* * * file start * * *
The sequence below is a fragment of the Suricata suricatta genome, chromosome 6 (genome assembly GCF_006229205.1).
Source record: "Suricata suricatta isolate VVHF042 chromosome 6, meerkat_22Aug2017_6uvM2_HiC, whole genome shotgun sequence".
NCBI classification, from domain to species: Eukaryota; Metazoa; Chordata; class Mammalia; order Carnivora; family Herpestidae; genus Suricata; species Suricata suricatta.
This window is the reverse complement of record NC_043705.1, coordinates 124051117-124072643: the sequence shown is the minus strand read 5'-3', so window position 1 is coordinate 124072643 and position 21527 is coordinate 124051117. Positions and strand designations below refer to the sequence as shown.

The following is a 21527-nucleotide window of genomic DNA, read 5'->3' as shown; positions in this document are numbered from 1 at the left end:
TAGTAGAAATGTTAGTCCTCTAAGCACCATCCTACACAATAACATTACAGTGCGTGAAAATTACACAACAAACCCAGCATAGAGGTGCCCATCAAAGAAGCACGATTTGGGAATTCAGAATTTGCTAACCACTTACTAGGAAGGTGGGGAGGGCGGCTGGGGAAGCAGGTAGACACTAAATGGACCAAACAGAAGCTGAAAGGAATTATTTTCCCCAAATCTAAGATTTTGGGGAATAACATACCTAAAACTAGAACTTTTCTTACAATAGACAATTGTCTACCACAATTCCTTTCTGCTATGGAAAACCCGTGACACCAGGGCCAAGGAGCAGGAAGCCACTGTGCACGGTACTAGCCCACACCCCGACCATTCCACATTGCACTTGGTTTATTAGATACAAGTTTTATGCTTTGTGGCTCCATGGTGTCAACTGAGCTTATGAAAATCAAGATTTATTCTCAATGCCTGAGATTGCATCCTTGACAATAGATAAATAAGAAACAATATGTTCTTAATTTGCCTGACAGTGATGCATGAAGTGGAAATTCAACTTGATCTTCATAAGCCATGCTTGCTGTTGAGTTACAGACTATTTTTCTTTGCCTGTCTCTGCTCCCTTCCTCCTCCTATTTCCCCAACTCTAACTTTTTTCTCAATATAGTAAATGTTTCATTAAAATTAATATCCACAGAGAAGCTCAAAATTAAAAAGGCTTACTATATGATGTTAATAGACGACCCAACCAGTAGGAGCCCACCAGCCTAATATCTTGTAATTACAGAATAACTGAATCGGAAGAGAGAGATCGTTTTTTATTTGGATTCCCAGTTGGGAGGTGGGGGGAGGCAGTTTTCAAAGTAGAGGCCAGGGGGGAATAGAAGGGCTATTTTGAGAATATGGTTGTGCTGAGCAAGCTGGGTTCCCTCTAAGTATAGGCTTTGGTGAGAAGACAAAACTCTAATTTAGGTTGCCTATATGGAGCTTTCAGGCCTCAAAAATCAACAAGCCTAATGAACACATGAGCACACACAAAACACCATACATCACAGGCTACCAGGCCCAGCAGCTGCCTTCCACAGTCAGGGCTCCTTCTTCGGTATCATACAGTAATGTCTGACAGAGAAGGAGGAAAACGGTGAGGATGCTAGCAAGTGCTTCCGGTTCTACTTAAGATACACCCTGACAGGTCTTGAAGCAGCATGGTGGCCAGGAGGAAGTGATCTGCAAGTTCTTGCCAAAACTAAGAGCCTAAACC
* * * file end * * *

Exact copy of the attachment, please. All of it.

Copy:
The sequence below is a fragment of the Suricata suricatta genome, chromosome 6 (genome assembly GCF_006229205.1).
Source record: "Suricata suricatta isolate VVHF042 chromosome 6, meerkat_22Aug2017_6uvM2_HiC, whole genome shotgun sequence".
NCBI classification, from domain to species: Eukaryota; Metazoa; Chordata; class Mammalia; order Carnivora; family Herpestidae; genus Suricata; species Suricata suricatta.
This window is the reverse complement of record NC_043705.1, coordinates 124051117-124072643: the sequence shown is the minus strand read 5'-3', so window position 1 is coordinate 124072643 and position 21527 is coordinate 124051117. Positions and strand designations below refer to the sequence as shown.

The following is a 21527-nucleotide window of genomic DNA, read 5'->3' as shown; positions in this document are numbered from 1 at the left end:
TAGTAGAAATGTTAGTCCTCTAAGCACCATCCTACACAATAACATTACAGTGCGTGAAAATTACACAACAAACCCAGCATAGAGGTGCCCATCAAAGAAGCACGATTTGGGAATTCAGAATTTGCTAACCACTTACTAGGAAGGTGGGGAGGGCGGCTGGGGAAGCAGGTAGACACTAAATGGACCAAACAGAAGCTGAAAGGAATTATTTTCCCCAAATCTAAGATTTTGGGGAATAACATACCTAAAACTAGAACTTTTCTTACAATAGACAATTGTCTACCACAATTCCTTTCTGCTATGGAAAACCCGTGACACCAGGGCCAAGGAGCAGGAAGCCACTGTGCACGGTACTAGCCCACACCCCGACCATTCCACATTGCACTTGGTTTATTAGATACAAGTTTTATGCTTTGTGGCTCCATGGTGTCAACTGAGCTTATGAAAATCAAGATTTATTCTCAATGCCTGAGATTGCATCCTTGACAATAGATAAATAAGAAACAATATGTTCTTAATTTGCCTGACAGTGATGCATGAAGTGGAAATTCAACTTGATCTTCATAAGCCATGCTTGCTGTTGAGTTACAGACTATTTTTCTTTGCCTGTCTCTGCTCCCTTCCTCCTCCTATTTCCCCAACTCTAACTTTTTTCTCAATATAGTAAATGTTTCATTAAAATTAATATCCACAGAGAAGCTCAAAATTAAAAAGGCTTACTATATGATGTTAATAGACGACCCAACCAGTAGGAGCCCACCAGCCTAATATCTTGTAATTACAGAATAACTGAATCGGAAGAGAGAGATCGTTTTTTATTTGGATTCCCAGTTGGGAGGTGGGGGGAGGCAGTTTTCAAAGTAGAGGCCAGGGGGGAATAGAAGGGCTATTTTGAGAATATGGTTGTGCTGAGCAAGCTGGGTTCCCTCTAAGTATAGGCTTTGGTGAGAAGACAAAACTCTAATTTAGGTTGCCTATATGGAGCTTTCAGGCCTCAAAAATCAACAAGCCTAATGAACACATGAGCACACACAAAACACCATACATCACAGGCTACCAGGCCCAGCAGCTGCCTTCCACAGTCAGGGCTCCTTCTTCGGTATCATACAGTAATGTCTGACAGAGAAGGAGGAAAACGGTGAGGATGCTAGCAAGTGCTTCCGGTTCTACTTAAGATACACCCTGACAGGTCTTGAAGCAGCATGGTGGCCAGGAGGAAGTGATCTGCAAGTTCTTGCCAAAACTAAGAGCCTAAACC